It has been argued that the replacement by the New Zealand Resource Management Act 1991 (RMA) of its predecessor, the Town and Country Planning Act 1977, reduced the value of cost benefit analysis (CBA) as a tool for resource management decision-making. The argument is that, by taking an “effects-based” approach to resource management, the RMA seeks only to mitigate the negative effects of resource use, and allows the market (rather than a central planner) to determine the efficient allocation of resources. It follows that there may be no need for CBA to determine the efficient allocation.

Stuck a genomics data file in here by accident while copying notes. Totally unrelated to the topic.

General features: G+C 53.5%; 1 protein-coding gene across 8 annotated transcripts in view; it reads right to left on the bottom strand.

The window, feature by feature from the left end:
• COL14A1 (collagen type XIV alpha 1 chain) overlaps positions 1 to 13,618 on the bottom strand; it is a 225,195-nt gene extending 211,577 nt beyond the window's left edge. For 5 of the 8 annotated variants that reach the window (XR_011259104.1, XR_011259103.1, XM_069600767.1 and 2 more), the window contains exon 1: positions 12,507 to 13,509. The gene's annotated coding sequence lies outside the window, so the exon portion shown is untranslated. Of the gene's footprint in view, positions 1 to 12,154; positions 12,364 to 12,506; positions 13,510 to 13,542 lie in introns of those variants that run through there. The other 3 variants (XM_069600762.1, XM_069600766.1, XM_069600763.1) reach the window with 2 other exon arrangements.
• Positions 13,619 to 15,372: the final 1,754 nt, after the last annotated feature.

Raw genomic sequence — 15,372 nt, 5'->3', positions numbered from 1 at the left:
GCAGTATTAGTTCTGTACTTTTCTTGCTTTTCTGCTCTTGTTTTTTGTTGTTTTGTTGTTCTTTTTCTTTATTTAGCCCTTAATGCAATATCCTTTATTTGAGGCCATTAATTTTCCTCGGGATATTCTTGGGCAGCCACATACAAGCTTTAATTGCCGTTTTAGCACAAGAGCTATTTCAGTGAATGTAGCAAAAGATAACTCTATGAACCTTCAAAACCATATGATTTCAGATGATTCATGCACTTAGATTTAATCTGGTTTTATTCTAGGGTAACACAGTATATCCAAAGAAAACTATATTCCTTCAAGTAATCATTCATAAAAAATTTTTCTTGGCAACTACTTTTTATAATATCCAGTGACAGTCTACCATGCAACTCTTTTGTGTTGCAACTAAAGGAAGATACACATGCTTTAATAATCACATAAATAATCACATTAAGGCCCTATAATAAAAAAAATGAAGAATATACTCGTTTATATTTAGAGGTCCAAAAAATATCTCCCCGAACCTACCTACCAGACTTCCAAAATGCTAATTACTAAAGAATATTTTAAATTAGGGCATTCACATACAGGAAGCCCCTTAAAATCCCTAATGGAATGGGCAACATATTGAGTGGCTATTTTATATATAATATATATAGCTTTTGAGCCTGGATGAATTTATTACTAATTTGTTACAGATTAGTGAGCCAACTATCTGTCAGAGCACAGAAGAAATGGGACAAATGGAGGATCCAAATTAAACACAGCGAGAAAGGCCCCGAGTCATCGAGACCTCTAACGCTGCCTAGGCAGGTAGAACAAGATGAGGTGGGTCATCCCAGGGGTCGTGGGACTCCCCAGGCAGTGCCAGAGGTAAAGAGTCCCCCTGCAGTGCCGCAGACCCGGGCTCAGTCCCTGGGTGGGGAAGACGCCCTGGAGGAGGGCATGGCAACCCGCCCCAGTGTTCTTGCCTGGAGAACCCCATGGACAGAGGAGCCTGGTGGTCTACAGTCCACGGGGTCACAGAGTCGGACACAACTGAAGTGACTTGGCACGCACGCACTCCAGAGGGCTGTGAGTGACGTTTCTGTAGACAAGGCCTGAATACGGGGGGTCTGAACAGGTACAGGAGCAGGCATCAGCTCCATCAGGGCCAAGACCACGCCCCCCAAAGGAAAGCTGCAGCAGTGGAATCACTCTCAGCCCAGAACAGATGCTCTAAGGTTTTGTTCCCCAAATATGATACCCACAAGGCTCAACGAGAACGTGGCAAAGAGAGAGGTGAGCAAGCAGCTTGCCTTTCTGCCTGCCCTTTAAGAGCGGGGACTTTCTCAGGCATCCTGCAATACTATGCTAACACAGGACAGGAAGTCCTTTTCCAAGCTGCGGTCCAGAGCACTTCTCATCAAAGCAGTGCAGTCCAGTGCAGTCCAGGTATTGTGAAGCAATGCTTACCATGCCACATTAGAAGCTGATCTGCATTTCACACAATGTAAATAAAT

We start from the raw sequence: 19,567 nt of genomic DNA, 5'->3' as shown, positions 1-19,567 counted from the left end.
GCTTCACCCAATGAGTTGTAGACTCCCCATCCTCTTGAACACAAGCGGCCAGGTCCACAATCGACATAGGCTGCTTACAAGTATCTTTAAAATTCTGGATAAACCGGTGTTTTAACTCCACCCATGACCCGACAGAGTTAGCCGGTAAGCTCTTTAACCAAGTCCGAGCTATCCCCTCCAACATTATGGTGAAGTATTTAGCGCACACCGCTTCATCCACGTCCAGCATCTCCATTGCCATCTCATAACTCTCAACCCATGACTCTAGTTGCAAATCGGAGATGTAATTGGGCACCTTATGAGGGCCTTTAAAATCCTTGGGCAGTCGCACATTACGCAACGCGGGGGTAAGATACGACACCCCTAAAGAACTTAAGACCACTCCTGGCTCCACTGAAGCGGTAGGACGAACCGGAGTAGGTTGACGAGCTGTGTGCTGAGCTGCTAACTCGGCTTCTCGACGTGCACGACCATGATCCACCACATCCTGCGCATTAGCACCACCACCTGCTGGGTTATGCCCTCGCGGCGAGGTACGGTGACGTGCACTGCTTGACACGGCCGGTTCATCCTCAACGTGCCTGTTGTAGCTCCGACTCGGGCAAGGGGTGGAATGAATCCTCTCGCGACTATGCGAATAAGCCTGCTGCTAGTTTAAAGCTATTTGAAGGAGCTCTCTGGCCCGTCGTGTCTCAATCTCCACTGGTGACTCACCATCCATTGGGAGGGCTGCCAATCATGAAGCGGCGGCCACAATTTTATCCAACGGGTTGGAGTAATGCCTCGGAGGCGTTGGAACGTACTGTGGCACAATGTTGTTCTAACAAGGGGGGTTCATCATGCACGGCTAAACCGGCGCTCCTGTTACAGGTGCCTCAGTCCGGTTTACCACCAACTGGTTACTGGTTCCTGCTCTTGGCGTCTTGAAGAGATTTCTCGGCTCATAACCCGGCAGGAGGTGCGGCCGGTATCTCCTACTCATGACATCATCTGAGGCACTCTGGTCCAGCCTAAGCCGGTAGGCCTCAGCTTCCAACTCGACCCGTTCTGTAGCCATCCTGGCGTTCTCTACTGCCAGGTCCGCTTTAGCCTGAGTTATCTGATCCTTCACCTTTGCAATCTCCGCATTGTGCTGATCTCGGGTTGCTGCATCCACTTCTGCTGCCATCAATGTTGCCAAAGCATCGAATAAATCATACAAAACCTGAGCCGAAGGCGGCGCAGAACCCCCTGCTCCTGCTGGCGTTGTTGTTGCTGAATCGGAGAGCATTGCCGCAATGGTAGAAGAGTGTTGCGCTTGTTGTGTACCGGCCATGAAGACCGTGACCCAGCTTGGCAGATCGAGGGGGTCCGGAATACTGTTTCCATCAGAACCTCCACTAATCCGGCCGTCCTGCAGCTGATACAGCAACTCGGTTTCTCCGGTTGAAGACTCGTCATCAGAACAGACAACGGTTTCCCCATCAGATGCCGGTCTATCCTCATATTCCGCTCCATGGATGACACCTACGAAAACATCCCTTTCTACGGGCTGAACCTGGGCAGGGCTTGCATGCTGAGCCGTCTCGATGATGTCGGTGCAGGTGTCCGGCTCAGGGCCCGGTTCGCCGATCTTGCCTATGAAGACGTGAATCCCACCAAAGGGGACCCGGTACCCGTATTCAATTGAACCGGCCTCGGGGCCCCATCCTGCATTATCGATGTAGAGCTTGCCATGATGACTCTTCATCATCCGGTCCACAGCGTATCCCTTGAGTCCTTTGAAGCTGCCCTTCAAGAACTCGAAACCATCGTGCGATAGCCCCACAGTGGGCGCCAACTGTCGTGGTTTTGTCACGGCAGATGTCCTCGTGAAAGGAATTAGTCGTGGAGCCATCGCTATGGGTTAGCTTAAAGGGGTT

Yet despite this, we do still see the use of CBA in decision-making under the RMA. In this article from the Resource Management Journal, NERA experts Kevin Counsell, Dr. Lewis Evans, and James Mellsop outline when CBA might have a role, and how CBA informs efficient resource allocation. The authors also discuss why CBA is more than just an economic tool for measuring efficiency: CBA provides a broader practical framework for organizing information and making decisions on resource allocation and use under the RMA.
This article first appeared in the November 2010 issue of the Resource Management Journal, the official journal of the Resource Management Law Association of New Zealand Inc.